In 2015, Mission Talent placed Gilbert Sape in the role of Asia Pacific Wildlife Campaign Manager at World Animal Protection Asia Pacific. In December 2016, he was promoted to the Head of Campaign role. Gilbert previously held numerous roles in agriculture and research at organisations like Pesticide Action Network International and the IBON Foundation. In this interview, he reflects on campaigning trends in Asia, and shares about his success working to end the use of bear bile in South Korea.
You are now Head of Campaigns at World Animal Protection for the Asia Pacific — could you share an example of the most exciting campaigns you have been part of?
I’ve been involved in many campaigns, but primarily my campaign is on ending the use of wild animals in traditional medicine. In particular, I work on bears, tigers, and lions. There is no robust scientific evidence that the use of wildlife in traditional medicines is effective. Many wild animals are farmed for traditional medicine, which means they are bred in captivity and confined in cages. Most people are not aware that wild animals are used in traditional medicine and that they are farmed and suffer in captivity.
Coming from an animal welfare organisation, our campaign is to stop the practice. It is about changing the perspective of the consumers, but also changing policies and practices of companies involved not to profit from that business. There are many alternatives, both plant-based or synthetic instead of using wildlife in traditional medicine. Presenting these alternatives is important so consumers know that there’s a way out.
What have been some of the achievements of this campaign?
One of the exciting achievements so far was our work in South Korea where through our work with a local partner organisation, the government agreed to sterilise the bears that are intended for the bear bile industry. This means these bears will be the last generation that will be used for traditional medicine. This is the start of the phase-out of the bear bile industry.
After almost 15 years of campaigning, WAP has achieved this victory and it was good to be a part of the tail-end of the campaign. Of course, the work will continue, but I think we can now see the end of the campaign. This is an important milestone as we can use this as a case study to demonstrate that there is a solution and it’s possible to end the industry. These positive developments are important as they are proof that there’s hope for wild animals and that it is possible to end the exploitation of wildlife for traditional medicine.
Recently, World Animal Protection also has made some progress campaigning to stop elephant riding in Thailand. What has been important in your strategy?
What is important in our strategy is having a clear understanding on how the change would happen — create a global supporter base that is willing to take action for elephants, getting buy-in from and putting pressure on travel companies and operators to change their practice, and demonstrating that there is indeed a sustainable solution. It was not an easy campaign but through various tactics, tourists have a better understanding now that elephants are sentient beings, that they suffer and feel pain. Travel companies and operators who sell tours and have ties with different tourism venues are aware now that it is a business risk for them to profit from a practice that exploits and harms animals.
What trends or innovations do you see in campaigning in Asia?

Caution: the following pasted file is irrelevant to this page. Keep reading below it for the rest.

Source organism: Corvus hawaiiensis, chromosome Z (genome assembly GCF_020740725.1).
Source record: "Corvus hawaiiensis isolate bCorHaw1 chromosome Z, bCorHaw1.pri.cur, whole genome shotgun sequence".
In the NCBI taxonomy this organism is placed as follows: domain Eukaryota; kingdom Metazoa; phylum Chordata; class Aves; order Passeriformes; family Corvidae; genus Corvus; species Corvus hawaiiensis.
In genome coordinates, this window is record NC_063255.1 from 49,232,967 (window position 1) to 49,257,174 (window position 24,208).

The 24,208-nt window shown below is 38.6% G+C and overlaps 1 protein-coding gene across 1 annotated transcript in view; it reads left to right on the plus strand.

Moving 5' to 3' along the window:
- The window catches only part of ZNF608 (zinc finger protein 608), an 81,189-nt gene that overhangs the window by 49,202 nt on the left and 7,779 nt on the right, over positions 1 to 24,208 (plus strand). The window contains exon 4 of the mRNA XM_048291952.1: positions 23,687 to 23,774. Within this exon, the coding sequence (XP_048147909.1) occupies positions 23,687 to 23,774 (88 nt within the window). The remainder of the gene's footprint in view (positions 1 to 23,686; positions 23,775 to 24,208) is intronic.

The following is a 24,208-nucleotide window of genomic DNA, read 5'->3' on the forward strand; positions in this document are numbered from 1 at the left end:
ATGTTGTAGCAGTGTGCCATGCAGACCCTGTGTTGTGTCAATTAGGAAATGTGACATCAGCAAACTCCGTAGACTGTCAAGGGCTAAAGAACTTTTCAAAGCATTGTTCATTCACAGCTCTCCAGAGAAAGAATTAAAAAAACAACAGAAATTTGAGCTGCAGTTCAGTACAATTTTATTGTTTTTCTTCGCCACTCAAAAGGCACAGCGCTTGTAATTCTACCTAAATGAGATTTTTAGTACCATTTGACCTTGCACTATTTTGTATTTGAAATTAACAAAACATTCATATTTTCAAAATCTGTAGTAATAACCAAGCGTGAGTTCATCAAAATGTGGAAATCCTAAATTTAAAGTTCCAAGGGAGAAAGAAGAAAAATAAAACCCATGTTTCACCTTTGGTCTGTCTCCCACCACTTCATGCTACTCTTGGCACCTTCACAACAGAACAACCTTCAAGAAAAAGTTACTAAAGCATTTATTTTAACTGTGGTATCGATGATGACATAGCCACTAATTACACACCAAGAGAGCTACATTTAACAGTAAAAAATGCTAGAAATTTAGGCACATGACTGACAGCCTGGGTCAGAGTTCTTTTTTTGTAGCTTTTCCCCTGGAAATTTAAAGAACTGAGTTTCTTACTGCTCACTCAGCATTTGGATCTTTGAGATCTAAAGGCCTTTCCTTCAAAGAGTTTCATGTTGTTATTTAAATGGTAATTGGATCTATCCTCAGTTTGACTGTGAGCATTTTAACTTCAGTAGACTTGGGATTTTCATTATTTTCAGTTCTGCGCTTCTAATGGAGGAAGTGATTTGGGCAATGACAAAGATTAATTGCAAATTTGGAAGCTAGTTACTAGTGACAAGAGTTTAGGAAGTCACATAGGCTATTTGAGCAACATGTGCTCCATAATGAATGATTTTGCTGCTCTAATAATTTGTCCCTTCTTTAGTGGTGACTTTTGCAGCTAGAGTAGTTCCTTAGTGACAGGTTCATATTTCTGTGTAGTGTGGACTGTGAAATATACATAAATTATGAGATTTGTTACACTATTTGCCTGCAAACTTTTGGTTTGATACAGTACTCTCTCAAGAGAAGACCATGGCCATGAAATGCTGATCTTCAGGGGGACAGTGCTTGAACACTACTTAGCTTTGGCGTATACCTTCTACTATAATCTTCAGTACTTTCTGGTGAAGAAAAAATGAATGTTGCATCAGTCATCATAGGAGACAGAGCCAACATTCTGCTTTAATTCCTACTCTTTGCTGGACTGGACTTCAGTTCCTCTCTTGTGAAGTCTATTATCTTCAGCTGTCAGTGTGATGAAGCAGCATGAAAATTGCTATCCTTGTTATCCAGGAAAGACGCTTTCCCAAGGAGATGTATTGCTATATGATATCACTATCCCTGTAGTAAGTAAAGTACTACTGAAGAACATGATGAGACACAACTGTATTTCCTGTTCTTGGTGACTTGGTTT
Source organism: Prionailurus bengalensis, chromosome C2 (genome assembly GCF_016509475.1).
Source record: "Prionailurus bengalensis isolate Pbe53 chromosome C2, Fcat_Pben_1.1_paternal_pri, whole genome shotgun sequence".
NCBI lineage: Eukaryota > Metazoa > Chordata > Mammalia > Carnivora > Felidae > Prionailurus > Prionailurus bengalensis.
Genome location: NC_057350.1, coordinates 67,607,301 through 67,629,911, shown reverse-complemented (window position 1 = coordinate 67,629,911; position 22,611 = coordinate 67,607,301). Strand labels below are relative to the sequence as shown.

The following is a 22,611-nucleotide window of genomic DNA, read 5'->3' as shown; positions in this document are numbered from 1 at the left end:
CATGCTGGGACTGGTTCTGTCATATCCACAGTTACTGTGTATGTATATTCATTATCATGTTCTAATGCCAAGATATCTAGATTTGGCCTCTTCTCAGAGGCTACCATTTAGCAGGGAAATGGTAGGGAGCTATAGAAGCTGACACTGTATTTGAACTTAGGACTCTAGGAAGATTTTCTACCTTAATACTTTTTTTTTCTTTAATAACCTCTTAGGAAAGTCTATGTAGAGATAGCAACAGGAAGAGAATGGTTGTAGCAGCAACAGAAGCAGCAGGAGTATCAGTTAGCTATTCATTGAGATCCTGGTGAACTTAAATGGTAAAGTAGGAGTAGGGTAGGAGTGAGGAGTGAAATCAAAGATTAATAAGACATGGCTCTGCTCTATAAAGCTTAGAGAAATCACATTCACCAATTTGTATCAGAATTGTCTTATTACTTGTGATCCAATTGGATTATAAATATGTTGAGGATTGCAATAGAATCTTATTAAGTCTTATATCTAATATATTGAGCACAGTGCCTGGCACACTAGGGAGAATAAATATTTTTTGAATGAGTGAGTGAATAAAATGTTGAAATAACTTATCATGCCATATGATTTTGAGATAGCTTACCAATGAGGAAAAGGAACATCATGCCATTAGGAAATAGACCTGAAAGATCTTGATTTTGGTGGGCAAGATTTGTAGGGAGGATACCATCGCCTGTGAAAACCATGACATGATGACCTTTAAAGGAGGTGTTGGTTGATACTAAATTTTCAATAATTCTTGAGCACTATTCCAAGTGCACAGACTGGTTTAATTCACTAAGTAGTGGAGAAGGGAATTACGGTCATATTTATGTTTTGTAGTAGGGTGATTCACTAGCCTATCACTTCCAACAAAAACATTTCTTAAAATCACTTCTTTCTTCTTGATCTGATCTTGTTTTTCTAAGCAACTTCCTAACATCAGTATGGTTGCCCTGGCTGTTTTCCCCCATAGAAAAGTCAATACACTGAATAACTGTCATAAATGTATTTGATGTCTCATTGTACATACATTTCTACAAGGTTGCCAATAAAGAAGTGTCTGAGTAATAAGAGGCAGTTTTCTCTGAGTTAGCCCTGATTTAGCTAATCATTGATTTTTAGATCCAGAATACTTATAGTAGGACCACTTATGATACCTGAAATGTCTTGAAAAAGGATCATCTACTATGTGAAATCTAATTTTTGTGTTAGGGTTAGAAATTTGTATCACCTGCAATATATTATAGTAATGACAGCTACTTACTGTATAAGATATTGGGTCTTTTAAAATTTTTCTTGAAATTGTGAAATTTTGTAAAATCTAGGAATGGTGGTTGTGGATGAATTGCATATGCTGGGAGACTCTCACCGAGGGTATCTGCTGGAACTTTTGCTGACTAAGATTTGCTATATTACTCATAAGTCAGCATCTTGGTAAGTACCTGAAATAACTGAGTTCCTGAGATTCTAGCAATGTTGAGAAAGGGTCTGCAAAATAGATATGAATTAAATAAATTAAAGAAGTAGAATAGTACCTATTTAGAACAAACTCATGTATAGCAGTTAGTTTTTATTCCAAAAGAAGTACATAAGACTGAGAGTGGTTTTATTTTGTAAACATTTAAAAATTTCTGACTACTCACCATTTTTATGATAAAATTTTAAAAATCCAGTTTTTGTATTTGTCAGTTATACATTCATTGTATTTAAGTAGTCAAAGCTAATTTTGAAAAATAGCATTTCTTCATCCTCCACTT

Before we launch something online, we go out and talk to people to see if what we’re planning actually makes sense in the real world — we call it “sensing and testing”. Sensing because you get the sense of what people understand and what their opinions are about what you are doing, and then testing some of the materials and ideas to determine if it would move people to take action. I see this innovation being done by many organisations and this is a very good development.
Also, while many organisations and campaigners are using online platforms to reach out to people, there’s also the need to be more personal in our approach in our campaigning. While online mobilisation is good, you don’t connect in a deeper way, because that kind of connection you only get when you see people eye-to-eye, interact and discuss issues face-to-face. I also think that with the issue of privacy and how the big online platforms are misusing the information that people give them, I think a lot of people don’t trust the information that they see online. Therefore, it makes sense for campaigners to really reach out to people in a manner that is more personal — if you want to gather support. More than a trend, offline activities are essential in campaigning.
How do you relate the issue of animal welfare to human welfare?
We have to look at the issue of animals and people as part of one big ecosystem. If animals are harmed and killed, the whole ecosystem is affected. Animals help to maintain the balance of the ecosystem. As an animal welfare organisation, we value animal welfare as a primary issue. However, it doesn’t mean that we are not concerned about other issues as well. In fact, we recognise the link between animal welfare, the issue of environment and climate crisis. The climate crisis not only impacts human beings but animals as well. The changing climate is impacting the food systems and vice versa. It is also impacting wild animals as they lose their natural habitat to large-scale farming. These are such interrelated issues. The work of World Animal Protection complements the work of other organisations working on humanitarian issues, for example. There is a great synergy there and also the possibility for cooperation and collaboration.